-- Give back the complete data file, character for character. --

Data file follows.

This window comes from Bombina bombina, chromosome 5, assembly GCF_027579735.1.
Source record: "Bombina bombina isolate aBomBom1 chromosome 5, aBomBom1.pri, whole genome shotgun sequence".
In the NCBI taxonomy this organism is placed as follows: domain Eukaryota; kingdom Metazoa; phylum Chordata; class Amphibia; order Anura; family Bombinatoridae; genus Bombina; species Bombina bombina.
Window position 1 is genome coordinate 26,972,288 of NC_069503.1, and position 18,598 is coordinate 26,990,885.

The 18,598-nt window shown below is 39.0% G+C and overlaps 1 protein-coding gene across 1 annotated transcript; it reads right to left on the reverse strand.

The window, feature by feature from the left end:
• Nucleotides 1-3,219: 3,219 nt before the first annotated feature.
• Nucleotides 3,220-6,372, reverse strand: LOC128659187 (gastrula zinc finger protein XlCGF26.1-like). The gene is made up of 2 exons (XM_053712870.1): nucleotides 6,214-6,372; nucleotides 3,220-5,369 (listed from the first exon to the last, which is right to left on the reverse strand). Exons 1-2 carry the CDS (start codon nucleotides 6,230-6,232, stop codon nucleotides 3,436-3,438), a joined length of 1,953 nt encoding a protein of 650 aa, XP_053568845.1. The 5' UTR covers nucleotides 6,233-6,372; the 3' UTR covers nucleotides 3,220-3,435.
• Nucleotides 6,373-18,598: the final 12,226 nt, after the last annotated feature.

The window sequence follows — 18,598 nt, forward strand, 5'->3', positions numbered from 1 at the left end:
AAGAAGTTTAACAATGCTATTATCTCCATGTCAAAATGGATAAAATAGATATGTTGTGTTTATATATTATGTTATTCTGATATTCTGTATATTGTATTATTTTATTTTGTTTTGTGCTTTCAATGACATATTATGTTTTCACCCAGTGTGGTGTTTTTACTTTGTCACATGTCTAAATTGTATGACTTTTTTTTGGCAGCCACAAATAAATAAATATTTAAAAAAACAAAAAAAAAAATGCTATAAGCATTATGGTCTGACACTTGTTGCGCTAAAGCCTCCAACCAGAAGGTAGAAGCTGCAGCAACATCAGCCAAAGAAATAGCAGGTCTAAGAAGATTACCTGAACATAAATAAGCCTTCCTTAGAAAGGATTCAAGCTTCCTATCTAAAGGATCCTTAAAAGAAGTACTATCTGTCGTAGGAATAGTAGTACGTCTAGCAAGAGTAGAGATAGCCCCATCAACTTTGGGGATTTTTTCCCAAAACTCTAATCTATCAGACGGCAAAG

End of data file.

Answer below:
This window comes from Bombina bombina, chromosome 5, assembly GCF_027579735.1.
Source record: "Bombina bombina isolate aBomBom1 chromosome 5, aBomBom1.pri, whole genome shotgun sequence".
In the NCBI taxonomy this organism is placed as follows: domain Eukaryota; kingdom Metazoa; phylum Chordata; class Amphibia; order Anura; family Bombinatoridae; genus Bombina; species Bombina bombina.
Window position 1 is genome coordinate 26,972,288 of NC_069503.1, and position 18,598 is coordinate 26,990,885.

The 18,598-nt window shown below is 39.0% G+C and overlaps 1 protein-coding gene across 1 annotated transcript; it reads right to left on the reverse strand.

The window, feature by feature from the left end:
• Nucleotides 1-3,219: 3,219 nt before the first annotated feature.
• Nucleotides 3,220-6,372, reverse strand: LOC128659187 (gastrula zinc finger protein XlCGF26.1-like). The gene is made up of 2 exons (XM_053712870.1): nucleotides 6,214-6,372; nucleotides 3,220-5,369 (listed from the first exon to the last, which is right to left on the reverse strand). Exons 1-2 carry the CDS (start codon nucleotides 6,230-6,232, stop codon nucleotides 3,436-3,438), a joined length of 1,953 nt encoding a protein of 650 aa, XP_053568845.1. The 5' UTR covers nucleotides 6,233-6,372; the 3' UTR covers nucleotides 3,220-3,435.
• Nucleotides 6,373-18,598: the final 12,226 nt, after the last annotated feature.

The window sequence follows — 18,598 nt, forward strand, 5'->3', positions numbered from 1 at the left end:
AAGAAGTTTAACAATGCTATTATCTCCATGTCAAAATGGATAAAATAGATATGTTGTGTTTATATATTATGTTATTCTGATATTCTGTATATTGTATTATTTTATTTTGTTTTGTGCTTTCAATGACATATTATGTTTTCACCCAGTGTGGTGTTTTTACTTTGTCACATGTCTAAATTGTATGACTTTTTTTTGGCAGCCACAAATAAATAAATATTTAAAAAAACAAAAAAAAAAATGCTATAAGCATTATGGTCTGACACTTGTTGCGCTAAAGCCTCCAACCAGAAGGTAGAAGCTGCAGCAACATCAGCCAAAGAAATAGCAGGTCTAAGAAGATTACCTGAACATAAATAAGCCTTCCTTAGAAAGGATTCAAGCTTCCTATCTAAAGGATCCTTAAAAGAAGTACTATCTGTCGTAGGAATAGTAGTACGTCTAGCAAGAGTAGAGATAGCCCCATCAACTTTGGGGATTTTTTCCCAAAACTCTAATCTATCAGACGGCAAAG